You are currently browsing the daily archive for 23/04/2013.

Another installment in Sue Brooke’s story of her experiences at Caerau Hillfort in Wales.  New readers should start at Part 1 or see here for all previous installments and get right up to date.

It was a while before anything more was heard. Meetings were being held quietly at the school and things were being kept beautifully secret. I worried that these kids who had worked so hard up at the church site would just be pushed to one side when the ‘big-guns’ arrived. This was not the case as the programme incident room was to be based at the school, the helicopter would be taking off from there for the famous aerial views and the strategic meetings would be based there at lunch times.

Then the text came through to tell me the date and time that the whole thing would start. OK, here we go. It was April, it was cold and, guess what, it was wet! I arrived at the school the day before the filming was due to start for the briefing and to be issued with my access-all-areas blue TT wristband. Goodo – that’s me most definitely in. OK, yes, I admit I took some covert photos of the Time Team vehicles. Well, you do, don’t you? These are as much stars of the show as the famous names.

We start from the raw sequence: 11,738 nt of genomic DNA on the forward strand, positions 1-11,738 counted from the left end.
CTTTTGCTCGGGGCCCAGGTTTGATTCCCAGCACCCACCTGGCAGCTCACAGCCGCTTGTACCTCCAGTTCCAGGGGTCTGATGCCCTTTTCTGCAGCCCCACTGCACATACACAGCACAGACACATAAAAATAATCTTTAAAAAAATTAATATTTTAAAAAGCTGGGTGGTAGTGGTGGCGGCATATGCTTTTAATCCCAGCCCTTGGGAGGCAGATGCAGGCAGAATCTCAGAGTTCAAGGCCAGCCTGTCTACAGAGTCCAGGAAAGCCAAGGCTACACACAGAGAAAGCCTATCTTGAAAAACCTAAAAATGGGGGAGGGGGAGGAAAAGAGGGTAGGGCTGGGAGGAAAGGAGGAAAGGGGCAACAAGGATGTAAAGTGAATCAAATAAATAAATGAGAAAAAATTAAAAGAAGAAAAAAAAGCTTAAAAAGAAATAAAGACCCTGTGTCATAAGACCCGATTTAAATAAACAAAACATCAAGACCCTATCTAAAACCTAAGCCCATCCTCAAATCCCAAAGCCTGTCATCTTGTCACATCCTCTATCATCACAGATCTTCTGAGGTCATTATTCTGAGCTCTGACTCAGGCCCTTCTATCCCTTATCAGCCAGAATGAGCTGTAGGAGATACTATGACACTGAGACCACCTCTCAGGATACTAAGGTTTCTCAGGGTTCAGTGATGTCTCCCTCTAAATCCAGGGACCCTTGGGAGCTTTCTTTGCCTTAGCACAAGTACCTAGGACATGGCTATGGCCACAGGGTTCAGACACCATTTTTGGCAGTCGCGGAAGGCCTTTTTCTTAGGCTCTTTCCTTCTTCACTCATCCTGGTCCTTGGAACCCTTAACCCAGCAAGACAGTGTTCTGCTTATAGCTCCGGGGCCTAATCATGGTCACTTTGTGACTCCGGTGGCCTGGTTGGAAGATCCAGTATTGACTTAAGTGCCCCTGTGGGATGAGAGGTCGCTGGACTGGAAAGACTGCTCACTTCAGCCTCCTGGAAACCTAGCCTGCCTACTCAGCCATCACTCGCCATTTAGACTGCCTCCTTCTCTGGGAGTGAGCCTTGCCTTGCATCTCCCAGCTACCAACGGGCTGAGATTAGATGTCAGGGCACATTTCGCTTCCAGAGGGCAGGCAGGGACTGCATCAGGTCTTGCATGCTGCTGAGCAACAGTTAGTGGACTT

I know, but I couldn’t resist. And yes, I leant on the bonnet.

Now, remember that this is a hillfort. There is now a lane there that helps access when the gate is unlocked. However, in the rain it gets full of mud and becomes dangerous. It was the intention of those who built this to keep uninvited visitors out. Perhaps I had a lot more in common with my Caerau ancestors than anyone had previously considered!   But here I am – waterproofs, boots and blue wristband. There is a security guard on the gate. I kind of saunter up, acting all cool with my arm extended to show my wristband when the security guard asks me to move to one side to allow a vehicle to pass. It was Tony Robinson.

I walked up the hill. It takes a good few minutes, depending on how fit you are. It’s steep and it bends. As I walked around the final corner towards the church there it was. A mess. A huge mess. The rain had continued overnight. The vehicles had accessed the field through the gate where the security men now stood. The access to this rarely opened gate was now one large churned up, heavy, thick, muddy puddle. I really could have wept.